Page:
Courtesy of Perry Street Communications

Business

Four Ways to Reassess The Social Contract Between Corporate America and its Stakeholders

It’s time for executives to embrace vulnerability and humanity when communicating with employees, advises Jon Morgan of Perry Street Communications.

Measuring the impact of COVID-19 is a Sisyphean task, to be sure—an evolving target of unemployment claims, bankruptcies, and a lost decade of growth. It has turned every economic and social assumption on its head and considerably altered the social contract itself.

We are all feeling our way toward a new understanding of the right balance between personal freedom and sacrifices for the greater good. This journey also includes a reassessment of the social contract between corporate America and its stakeholders—employees, customers, investors, communities, and more.

The outpouring of grief and anger in response to ongoing police brutality incidents has lent additional urgency to how business leaders adapt, evolve, and communicate to ensure they meet the moment. Here are four recommendations for the way forward:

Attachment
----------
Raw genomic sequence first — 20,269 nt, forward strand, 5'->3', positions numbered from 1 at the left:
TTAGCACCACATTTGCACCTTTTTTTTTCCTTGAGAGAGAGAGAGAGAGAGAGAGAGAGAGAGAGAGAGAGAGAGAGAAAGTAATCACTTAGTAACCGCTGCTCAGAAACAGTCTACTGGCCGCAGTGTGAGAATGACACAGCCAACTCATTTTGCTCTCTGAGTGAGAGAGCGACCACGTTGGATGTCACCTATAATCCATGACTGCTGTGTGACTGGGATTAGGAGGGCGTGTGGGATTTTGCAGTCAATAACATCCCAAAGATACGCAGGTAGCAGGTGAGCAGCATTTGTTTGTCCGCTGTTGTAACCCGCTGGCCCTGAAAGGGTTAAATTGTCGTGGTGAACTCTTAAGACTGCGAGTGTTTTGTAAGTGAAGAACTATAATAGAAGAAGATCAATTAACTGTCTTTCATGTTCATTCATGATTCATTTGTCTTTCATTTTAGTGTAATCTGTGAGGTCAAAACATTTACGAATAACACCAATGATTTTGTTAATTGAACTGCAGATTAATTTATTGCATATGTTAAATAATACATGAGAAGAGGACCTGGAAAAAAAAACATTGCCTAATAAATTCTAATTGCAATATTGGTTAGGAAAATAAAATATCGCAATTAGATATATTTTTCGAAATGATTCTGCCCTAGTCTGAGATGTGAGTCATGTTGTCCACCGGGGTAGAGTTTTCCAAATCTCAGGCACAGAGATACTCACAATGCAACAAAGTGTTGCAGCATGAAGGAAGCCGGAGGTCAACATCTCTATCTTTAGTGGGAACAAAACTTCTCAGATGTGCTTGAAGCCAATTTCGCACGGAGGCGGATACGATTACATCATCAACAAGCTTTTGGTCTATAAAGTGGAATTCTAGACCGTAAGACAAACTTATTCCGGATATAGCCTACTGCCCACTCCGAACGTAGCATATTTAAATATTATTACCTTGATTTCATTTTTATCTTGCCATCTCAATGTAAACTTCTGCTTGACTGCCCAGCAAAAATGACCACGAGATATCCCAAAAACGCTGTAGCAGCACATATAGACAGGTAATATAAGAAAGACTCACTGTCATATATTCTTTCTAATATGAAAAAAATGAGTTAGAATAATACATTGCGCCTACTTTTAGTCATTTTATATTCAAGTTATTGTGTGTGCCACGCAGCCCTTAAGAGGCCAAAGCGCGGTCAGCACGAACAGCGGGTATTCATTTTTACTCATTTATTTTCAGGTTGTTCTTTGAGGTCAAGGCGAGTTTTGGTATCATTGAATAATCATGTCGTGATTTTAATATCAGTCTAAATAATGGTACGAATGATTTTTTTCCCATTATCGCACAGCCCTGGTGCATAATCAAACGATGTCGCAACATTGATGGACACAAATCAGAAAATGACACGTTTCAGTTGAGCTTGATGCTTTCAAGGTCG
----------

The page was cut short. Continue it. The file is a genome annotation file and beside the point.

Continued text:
1. Do The Right Thing—And Mean It. A global health pandemic, the fresh wound of racial injustice, and divisive political leadership have led to a wave of corporate engagement on social matters. This is no longer a corporate strategy reserved for “progressive” companies; it is a business imperative. Staying silent is no longer an option.
  2. Embrace Transparency and Authenticity. Increasingly, we’ve seen executives ditch business-speak and communicate plainly and earnestly about uncomfortable topics. CEOs who have done this well—and embraced the vulnerability and humanity that the moment calls for—will benefit from strengthened bonds with employees.
  3. Be Consistent and Empathetic. Even in the best of times, transparent, candid, and timely communication with employees is vital. It is especially true now. Employees expect to hear directly from the top concerning substantive, strategic business decisions that will guide the future. This should be a dynamic, two-way dialogue.
  4. Seize the Opportunity for Connection. The work-from-home revolution has accelerated years of digital advancement in the span of a few months and enabled new, novel means of fostering camaraderie—virtual happy hours, electronic town halls, and new collaboration tools. Commit these tools to your company’s muscle memory, use them moving forward, and harness the goodwill that comes from earnest, committed team members working through a crisis together.

Jon Morgan is the founder and president of Dallas-based Perry Street Communications.

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